Who can save us? It's 2018 and some email is still sent as cleartext
Out of the phone booth comes the IETF in lycra - with the power of STANDARDS!
The Internet Engineering Task Force (IETF) has emitted another small advance in its program to protect as much of the Internet as it can, with a request that email systems finish encrypting all their connections.
In RFC 8314, Windrock's Keith Moore and Oracle's Chris Newman explain that there some interactions between email clients and servers still aren't encrypted.
Implementations of protocols like IMAP, POP, and SMTP have supported TLS for years, but often not “in a way that maximises end-user confidentiality”, an RFC penned by the pair said.
For example, there's the enduring but imperfect STARTTLS: it eventually sets up an encrypted channel for passing messages, but only after it uses cleartext communications so the client and server can negotiate capabilities and configuration.
The RFC recommends this be deprecated. Instead, TLS should be negotiated immediately when a connection is initiated, on a separate port, for all protocols between the client and the message transfer agent (MTA). This is referred to as “implicit TLS” in the RFC.
That would apply to IMAP over port 993, POP (port 995), and SMTP Submission (port 465).
Those writing client software (Outlook, Mac Mail, Thunderbird and so on) need to deprecate other connection methods, the RFC says.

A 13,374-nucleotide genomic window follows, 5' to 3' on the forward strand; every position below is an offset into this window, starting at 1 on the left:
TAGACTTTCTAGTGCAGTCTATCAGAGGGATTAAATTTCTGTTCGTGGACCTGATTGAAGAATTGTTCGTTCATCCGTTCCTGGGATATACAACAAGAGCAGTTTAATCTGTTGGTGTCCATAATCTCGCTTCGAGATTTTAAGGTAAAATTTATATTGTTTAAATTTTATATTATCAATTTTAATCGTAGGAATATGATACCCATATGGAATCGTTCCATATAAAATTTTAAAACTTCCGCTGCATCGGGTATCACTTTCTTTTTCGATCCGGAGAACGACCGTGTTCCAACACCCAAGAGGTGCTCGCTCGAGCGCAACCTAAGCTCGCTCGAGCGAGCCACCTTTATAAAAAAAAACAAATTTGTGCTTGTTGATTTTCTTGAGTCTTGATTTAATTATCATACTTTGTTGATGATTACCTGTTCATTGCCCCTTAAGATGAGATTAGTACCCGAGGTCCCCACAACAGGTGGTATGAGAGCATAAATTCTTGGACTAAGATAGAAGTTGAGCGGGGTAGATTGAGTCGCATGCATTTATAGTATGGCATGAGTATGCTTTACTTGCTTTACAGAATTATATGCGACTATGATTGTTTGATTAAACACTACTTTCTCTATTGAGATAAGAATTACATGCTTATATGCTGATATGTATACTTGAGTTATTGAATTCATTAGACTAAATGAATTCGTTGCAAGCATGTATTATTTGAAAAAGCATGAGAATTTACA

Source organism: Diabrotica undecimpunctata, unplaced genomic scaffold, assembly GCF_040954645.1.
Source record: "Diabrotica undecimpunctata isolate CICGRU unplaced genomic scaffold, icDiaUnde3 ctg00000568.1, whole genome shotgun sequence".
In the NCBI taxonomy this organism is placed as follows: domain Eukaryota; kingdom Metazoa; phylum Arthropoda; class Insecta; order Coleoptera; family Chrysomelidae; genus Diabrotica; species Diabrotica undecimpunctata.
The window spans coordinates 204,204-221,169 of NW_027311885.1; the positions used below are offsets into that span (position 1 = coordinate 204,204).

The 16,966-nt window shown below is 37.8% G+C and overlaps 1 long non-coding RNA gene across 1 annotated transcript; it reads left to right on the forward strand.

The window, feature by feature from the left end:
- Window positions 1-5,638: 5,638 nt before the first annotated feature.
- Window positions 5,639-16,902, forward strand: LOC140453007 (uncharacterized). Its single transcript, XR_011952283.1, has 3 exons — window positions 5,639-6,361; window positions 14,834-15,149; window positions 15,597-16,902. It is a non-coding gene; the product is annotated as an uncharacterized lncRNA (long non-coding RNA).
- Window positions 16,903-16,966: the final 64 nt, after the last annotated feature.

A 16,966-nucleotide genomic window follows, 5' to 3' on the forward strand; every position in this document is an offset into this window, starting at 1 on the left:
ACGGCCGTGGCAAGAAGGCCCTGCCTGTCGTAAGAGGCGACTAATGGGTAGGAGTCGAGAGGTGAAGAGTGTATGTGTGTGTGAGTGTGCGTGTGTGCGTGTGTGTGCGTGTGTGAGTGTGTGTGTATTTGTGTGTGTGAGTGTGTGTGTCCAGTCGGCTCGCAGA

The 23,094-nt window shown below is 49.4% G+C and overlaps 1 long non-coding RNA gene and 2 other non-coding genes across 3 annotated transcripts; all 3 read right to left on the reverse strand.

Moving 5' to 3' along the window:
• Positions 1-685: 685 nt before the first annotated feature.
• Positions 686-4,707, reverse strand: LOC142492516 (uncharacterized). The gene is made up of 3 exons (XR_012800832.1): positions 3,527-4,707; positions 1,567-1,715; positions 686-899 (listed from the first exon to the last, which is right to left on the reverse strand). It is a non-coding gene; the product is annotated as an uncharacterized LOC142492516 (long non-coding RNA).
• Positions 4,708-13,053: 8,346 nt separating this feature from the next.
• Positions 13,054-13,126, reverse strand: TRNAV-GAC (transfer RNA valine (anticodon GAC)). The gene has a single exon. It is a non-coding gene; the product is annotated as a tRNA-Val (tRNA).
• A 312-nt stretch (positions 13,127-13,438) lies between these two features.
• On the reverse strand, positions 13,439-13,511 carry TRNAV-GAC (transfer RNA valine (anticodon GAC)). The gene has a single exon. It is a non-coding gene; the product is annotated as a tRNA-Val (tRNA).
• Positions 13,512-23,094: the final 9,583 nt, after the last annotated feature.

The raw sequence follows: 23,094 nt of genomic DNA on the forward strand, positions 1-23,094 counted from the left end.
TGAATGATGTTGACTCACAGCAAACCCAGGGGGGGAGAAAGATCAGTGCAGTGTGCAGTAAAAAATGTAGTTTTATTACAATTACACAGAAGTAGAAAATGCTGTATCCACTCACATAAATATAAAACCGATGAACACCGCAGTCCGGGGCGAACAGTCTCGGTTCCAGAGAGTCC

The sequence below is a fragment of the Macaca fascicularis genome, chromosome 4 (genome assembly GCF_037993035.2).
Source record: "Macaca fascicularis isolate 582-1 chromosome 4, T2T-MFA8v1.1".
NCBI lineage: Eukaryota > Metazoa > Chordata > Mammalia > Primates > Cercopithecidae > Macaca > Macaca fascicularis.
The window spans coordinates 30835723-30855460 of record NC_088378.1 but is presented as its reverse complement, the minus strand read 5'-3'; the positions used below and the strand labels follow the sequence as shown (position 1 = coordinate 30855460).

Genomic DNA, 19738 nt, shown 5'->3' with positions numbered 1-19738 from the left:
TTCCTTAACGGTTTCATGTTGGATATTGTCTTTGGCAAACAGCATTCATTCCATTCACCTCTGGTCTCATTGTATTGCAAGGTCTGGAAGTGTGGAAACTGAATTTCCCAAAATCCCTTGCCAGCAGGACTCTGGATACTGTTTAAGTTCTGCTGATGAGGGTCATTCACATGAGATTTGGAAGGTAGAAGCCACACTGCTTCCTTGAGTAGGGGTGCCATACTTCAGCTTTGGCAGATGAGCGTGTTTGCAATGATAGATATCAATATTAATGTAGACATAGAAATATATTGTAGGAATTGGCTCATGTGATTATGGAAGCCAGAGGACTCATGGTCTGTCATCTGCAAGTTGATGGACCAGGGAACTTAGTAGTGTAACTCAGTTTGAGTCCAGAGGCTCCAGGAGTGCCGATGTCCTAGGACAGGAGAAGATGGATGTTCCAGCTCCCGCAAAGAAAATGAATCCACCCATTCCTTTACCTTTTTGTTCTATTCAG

Likewise, mail service providers are told to wind up old insecure protocols: “MUAs and Mail Service Providers (MSPs) (a) discourage the use of cleartext protocols for mail access and mail submission and (b) deprecate the use of cleartext protocols for these purposes as soon as practicable”, the RFC says.
“Servers provided by MSPs other than POP, IMAP, and/or Message Submission SHOULD support TLS access and MUST support TLS access for those servers that support authentication via username and password”, it continues.
Port 25 remains in use in too many places, and the authors want that to end: MSPs should transition users at least to STARTTLS (or better, Implicit TLS) as soon as possible.
And, of course, systems and services need to deprecate old encryption and implement at least TLS 1.1 or later. ®